Choose HappinessNovember 15, 2014
Ah, HAPPINESS! I love this topic so much because it dictates the way our days play out. We may suffer pain, injustice, disappointment, sadness. It’s part of life. But – and this goes for relationships, for careers, for activities, for everything – the prevailing attitude we adopt shapes the overall trajectory of our lives. My hope is that we would each select happiness vs. any other attitude option.
Let’s acknowledge this: On our journey through life, there are many, many twists and turns, ups and downs, highs and lows. We can choose, however, to look at the bright side of life, right? (Thanks, Monty Python!) Without being naive, we can work through the down moments and seek the positive in the situation.
I’m not trying to be overly “Pollyanna” here. In a talk my friend, Rabbi David Glickman, gave a few months ago, he highlighted the difference between “fairy-tale happiness” (as referenced by psychology professor Tal Ben-Schachar of Harvard University) and truly choosing to be happy. He said that it is not enough to be happy. Instead, to truly seek happiness, one must do happy.
To explain his position, Rabbi Glickman referred to the Hebrew word, simcha, which translates to English as “happiness.” He went on to describe the three pillars of happiness as he sees them:
- Choose to rejoice. Rabbi Glickman said, “we can’t choose how we feel, be we can choose how we act.” Acting happy is the definition of rejoice. Rabbi Glickman quoted Rabbi Shlomo Zalman who said, “A gloomy expression pollutes the air. If you don’t feel happy, make believe you’re happy and smile.” So, smile when you dial. Fake it ‘til you make. Decide to be happy.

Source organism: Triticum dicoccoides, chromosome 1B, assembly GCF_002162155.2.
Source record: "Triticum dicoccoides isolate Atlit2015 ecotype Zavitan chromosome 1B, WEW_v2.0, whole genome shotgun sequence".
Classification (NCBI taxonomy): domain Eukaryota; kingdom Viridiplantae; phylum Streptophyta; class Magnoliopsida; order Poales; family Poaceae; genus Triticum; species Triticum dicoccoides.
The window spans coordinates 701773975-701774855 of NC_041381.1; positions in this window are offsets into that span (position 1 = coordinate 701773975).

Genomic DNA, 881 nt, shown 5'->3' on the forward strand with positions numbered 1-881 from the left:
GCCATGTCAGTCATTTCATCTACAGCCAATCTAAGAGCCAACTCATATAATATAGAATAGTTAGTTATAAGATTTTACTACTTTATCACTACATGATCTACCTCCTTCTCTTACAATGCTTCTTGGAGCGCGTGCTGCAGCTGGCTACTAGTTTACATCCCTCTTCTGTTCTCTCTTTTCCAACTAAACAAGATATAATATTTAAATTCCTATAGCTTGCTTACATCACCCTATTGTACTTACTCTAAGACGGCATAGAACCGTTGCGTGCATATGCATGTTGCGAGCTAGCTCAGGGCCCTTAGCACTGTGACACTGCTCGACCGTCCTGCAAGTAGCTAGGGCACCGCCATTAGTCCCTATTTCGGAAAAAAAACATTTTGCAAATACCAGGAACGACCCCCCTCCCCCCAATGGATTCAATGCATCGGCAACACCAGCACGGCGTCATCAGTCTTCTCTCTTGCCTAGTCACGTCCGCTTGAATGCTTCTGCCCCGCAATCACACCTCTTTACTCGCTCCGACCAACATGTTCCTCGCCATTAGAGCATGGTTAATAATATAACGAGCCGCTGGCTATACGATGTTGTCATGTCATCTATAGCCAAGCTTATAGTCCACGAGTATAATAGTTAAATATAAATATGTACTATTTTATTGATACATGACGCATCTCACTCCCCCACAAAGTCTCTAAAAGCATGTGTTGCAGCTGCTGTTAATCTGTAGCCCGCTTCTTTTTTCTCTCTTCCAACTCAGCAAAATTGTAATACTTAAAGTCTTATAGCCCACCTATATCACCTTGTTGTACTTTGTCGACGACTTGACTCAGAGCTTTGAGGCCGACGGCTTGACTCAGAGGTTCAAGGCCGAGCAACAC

- Choose to do good. The most precious way to celebrate life is to do good for others. In his talk, Rabbi Glickman talked about whether it is more important to be happy or to be good. He rightly said there are plenty of unkind people who are happy and plenty of good people who are miserable. He said that if he had a choice, he would choose goodness and misery vs. meanness and joy. However, he believes – and I agree – ultimately goodness and happiness go hand-in-hand. Happiness originates not in what we get, but in what we give. So give, give generously, give meaningfully… and happiness will surely follow!
- Choose gratitude. Rabbi Glickman, through his talk, reminded me once again that one who is truly happy is one who feels happy with what he/she has. Whatever your lot, be grateful.
These pillars truly are action-oriented. As Rabbi Glickman said, these three ingredients won’t make us happy, but they will make us happier. We can choose to rejoice, choose to do good, choose gratitude. Ultimately, what we are choosing is happiness!